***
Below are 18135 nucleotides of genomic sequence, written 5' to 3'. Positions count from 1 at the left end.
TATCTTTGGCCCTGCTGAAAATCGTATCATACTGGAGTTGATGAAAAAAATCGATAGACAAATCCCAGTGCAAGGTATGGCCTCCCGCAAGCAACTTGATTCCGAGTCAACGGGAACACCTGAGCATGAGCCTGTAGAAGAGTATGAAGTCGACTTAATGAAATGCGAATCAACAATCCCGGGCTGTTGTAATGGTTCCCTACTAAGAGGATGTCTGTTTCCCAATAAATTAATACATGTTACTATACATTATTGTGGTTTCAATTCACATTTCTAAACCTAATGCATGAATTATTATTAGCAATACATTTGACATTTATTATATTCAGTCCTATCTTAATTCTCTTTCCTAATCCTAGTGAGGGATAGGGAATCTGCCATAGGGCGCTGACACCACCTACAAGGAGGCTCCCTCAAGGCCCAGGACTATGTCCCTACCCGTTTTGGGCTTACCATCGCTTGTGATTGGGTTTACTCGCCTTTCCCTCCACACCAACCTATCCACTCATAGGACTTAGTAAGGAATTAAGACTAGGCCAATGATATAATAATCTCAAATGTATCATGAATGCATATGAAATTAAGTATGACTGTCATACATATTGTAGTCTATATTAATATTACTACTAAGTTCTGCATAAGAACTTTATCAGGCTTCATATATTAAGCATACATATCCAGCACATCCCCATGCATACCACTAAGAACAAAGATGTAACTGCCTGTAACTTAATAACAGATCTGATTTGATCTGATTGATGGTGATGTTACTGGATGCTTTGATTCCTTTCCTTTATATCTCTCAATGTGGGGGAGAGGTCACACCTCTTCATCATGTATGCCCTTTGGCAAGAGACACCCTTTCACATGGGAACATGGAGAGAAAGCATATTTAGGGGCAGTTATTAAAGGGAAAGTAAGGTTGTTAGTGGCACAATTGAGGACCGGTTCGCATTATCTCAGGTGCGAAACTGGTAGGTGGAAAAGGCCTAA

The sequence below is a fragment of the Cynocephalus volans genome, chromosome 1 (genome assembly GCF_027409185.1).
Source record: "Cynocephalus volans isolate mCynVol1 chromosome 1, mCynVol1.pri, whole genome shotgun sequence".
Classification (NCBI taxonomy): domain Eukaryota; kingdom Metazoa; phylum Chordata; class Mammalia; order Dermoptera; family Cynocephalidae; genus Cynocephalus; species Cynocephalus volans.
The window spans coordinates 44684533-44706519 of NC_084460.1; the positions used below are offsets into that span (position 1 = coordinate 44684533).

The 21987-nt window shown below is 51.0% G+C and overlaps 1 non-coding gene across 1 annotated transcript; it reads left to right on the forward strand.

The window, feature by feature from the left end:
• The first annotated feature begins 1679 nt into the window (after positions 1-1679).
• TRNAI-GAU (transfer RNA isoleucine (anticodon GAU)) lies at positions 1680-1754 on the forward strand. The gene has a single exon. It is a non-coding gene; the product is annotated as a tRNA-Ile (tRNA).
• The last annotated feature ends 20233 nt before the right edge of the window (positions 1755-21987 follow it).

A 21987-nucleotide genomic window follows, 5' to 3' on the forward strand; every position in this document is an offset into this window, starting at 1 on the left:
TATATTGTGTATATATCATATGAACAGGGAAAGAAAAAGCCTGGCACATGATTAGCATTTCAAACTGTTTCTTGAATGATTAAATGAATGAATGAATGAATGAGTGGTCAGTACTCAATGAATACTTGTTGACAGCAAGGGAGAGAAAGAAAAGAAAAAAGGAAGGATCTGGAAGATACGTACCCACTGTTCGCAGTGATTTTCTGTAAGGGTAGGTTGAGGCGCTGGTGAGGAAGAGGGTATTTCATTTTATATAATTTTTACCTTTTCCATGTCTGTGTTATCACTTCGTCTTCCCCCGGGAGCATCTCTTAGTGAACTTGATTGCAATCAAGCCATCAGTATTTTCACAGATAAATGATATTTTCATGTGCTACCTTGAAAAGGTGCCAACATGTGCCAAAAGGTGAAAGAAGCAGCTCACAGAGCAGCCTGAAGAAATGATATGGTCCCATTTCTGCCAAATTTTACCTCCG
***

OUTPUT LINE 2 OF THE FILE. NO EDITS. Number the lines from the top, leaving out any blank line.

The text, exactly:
TATCTTTGGCCCTGCTGAAAATCGTATCATACTGGAGTTGATGAAAAAAATCGATAGACAAATCCCAGTGCAAGGTATGGCCTCCCGCAAGCAACTTGATTCCGAGTCAACGGGAACACCTGAGCATGAGCCTGTAGAAGAGTATGAAGTCGACTTAATGAAATGCGAATCAACAATCCCGGGCTGTTGTAATGGTTCCCTACTAAGAGGATGTCTGTTTCCCAATAAATTAATACATGTTACTATACATTATTGTGGTTTCAATTCACATTTCTAAACCTAATGCATGAATTATTATTAGCAATACATTTGACATTTATTATATTCAGTCCTATCTTAATTCTCTTTCCTAATCCTAGTGAGGGATAGGGAATCTGCCATAGGGCGCTGACACCACCTACAAGGAGGCTCCCTCAAGGCCCAGGACTATGTCCCTACCCGTTTTGGGCTTACCATCGCTTGTGATTGGGTTTACTCGCCTTTCCCTCCACACCAACCTATCCACTCATAGGACTTAGTAAGGAATTAAGACTAGGCCAATGATATAATAATCTCAAATGTATCATGAATGCATATGAAATTAAGTATGACTGTCATACATATTGTAGTCTATATTAATATTACTACTAAGTTCTGCATAAGAACTTTATCAGGCTTCATATATTAAGCATACATATCCAGCACATCCCCATGCATACCACTAAGAACAAAGATGTAACTGCCTGTAACTTAATAACAGATCTGATTTGATCTGATTGATGGTGATGTTACTGGATGCTTTGATTCCTTTCCTTTATATCTCTCAATGTGGGGGAGAGGTCACACCTCTTCATCATGTATGCCCTTTGGCAAGAGACACCCTTTCACATGGGAACATGGAGAGAAAGCATATTTAGGGGCAGTTATTAAAGGGAAAGTAAGGTTGTTAGTGGCACAATTGAGGACCGGTTCGCATTATCTCAGGTGCGAAACTGGTAGGTGGAAAAGGCCTAA